MOOC providers have access to big data concerning how their users learn. This data, which is often used for educational research, also includes users’ personally identifiable information (PII). FERPA protects PII and the educational records of students’, but this protection does not currently extend to MOOC providers or their users. The replication study, coupled with a legal analysis, suggest FERPA may not be the proper statute to regulate the privacy protections MOOC providers afford their users. Rather, the U.S. Department of Education and Congress should promulgate policy that outlines the minimum privacy standards MOOC providers and other disruptive technologies afford their users.
Requiring MOOCs to comply with federal education legislation may lead to fundamental changes in what defines an enrolled student, educational record, and liability management. In an attempt to better understand this issue, this pilot study seeks to the answer the question: Do higher education professionals think MOOCs should be required to comply with Title IX?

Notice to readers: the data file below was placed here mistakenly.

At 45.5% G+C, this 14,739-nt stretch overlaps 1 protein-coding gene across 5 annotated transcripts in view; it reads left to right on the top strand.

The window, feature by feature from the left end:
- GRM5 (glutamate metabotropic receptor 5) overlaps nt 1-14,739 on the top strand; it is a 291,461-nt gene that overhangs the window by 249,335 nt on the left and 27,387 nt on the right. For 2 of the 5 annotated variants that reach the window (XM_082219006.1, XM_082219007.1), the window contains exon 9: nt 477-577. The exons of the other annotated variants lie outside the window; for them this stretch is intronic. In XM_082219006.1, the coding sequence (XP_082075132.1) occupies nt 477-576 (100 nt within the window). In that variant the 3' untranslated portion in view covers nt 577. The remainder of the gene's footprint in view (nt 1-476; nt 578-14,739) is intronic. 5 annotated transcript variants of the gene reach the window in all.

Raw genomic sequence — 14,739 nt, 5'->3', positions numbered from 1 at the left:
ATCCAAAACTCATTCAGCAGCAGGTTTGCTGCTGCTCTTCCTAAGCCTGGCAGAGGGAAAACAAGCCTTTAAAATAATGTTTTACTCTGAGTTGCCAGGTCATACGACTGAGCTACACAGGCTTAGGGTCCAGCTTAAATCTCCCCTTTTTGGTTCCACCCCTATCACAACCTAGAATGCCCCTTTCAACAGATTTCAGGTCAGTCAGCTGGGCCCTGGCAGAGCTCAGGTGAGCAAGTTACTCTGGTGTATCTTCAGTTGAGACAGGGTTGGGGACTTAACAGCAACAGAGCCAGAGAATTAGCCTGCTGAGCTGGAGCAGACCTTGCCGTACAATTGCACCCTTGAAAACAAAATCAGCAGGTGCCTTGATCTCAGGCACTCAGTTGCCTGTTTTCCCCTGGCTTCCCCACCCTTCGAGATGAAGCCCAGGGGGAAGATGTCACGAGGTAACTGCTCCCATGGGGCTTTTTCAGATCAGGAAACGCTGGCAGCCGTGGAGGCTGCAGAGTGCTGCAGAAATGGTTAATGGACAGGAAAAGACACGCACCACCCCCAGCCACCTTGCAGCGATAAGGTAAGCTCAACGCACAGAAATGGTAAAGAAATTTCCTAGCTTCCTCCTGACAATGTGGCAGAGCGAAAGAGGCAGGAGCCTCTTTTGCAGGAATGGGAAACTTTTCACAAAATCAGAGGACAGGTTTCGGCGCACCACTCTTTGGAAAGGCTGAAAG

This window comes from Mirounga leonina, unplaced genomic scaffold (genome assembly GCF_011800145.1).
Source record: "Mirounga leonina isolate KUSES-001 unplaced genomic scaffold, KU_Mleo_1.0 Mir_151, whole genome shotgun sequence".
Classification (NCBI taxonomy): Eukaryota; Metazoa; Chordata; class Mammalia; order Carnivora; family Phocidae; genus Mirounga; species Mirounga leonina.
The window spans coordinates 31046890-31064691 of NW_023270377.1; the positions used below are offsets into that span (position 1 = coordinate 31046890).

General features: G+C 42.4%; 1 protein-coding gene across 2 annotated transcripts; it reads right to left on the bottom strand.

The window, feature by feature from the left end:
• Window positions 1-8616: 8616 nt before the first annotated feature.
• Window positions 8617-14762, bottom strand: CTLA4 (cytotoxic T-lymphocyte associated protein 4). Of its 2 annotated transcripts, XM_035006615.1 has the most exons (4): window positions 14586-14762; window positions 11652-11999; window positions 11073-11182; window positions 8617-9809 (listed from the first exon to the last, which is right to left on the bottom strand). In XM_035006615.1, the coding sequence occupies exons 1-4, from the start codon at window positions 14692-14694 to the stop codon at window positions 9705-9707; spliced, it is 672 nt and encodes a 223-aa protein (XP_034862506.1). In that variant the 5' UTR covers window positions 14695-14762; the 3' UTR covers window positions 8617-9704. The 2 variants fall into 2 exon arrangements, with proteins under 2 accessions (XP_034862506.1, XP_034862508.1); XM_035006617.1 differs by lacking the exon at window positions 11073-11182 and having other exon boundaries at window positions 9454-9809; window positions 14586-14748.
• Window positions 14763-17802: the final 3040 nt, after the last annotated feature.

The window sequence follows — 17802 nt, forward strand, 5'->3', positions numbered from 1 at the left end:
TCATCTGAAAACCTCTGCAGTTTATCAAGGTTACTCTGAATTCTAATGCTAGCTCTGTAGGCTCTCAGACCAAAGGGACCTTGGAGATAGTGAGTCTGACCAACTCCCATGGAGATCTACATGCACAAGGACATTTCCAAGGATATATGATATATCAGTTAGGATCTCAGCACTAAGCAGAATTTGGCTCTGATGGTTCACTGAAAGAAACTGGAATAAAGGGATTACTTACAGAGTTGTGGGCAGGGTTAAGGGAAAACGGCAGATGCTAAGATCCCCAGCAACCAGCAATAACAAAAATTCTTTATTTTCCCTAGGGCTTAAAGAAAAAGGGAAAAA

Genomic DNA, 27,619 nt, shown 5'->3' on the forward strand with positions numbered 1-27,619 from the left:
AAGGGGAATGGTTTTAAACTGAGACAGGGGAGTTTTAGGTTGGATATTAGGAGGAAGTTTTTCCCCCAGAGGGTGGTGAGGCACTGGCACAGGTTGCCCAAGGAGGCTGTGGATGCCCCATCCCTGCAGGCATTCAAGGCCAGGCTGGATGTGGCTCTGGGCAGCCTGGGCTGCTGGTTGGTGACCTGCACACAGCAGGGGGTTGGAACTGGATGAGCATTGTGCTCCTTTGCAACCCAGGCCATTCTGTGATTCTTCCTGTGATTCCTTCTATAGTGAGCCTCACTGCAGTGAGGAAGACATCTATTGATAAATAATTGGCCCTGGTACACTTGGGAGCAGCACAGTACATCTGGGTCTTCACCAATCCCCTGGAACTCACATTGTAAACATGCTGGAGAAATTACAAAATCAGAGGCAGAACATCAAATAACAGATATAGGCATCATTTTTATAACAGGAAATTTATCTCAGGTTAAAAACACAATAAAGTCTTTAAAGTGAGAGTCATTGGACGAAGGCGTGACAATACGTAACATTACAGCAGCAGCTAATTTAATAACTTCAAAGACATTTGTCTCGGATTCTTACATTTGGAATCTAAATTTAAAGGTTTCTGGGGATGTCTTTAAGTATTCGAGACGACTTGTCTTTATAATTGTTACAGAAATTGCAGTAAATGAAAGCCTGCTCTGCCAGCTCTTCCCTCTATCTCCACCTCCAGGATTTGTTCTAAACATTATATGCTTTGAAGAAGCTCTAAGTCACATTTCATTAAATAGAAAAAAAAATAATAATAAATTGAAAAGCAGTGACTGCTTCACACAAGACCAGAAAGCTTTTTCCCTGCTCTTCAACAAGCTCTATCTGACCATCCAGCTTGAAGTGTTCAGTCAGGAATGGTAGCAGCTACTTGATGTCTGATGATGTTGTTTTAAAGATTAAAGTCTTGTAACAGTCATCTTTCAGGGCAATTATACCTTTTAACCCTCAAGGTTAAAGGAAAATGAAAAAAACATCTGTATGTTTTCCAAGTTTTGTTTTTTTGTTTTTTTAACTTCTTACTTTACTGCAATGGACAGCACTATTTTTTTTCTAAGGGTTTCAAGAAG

On August 8, 2015, the U.S. Department of Education announced a long anticipated proposed amendment: to include HIPAA exemptions within FERPA. This paper examines the merit of such an amendment within the context of the existing concerns regarding the effectiveness of FERPA.
This study explores the compliance concerns faced by colleges and universities by asking how can the recommendations put forth by higher education professionals modify FERPA to meet the developmental and mental health needs of today’s college students? This paper highlights the areas in which FERPA needs improvement and provides recommendations from practitioners for amendments to meet the needs changing of faculty, staff, students, and families.
This paper contends the Government should prevail in King v. Burwell using the statutory interpretation tools of textualism, cannons of construction, including the plain meaning rule, presumption of consistent usage, whole act rule, and absurd results doctrine, as well as the ancillary application of Chevron Deference.
This paper will explore the merits of the theory of legal realism in Brown’s lineage including Plessy v. Ferguson (1896) and Parents Involved in Community Schools v. Seattle School District No. 1 (2007), as well as how this theory serves as the change agent for the embedded legal justification of segregation.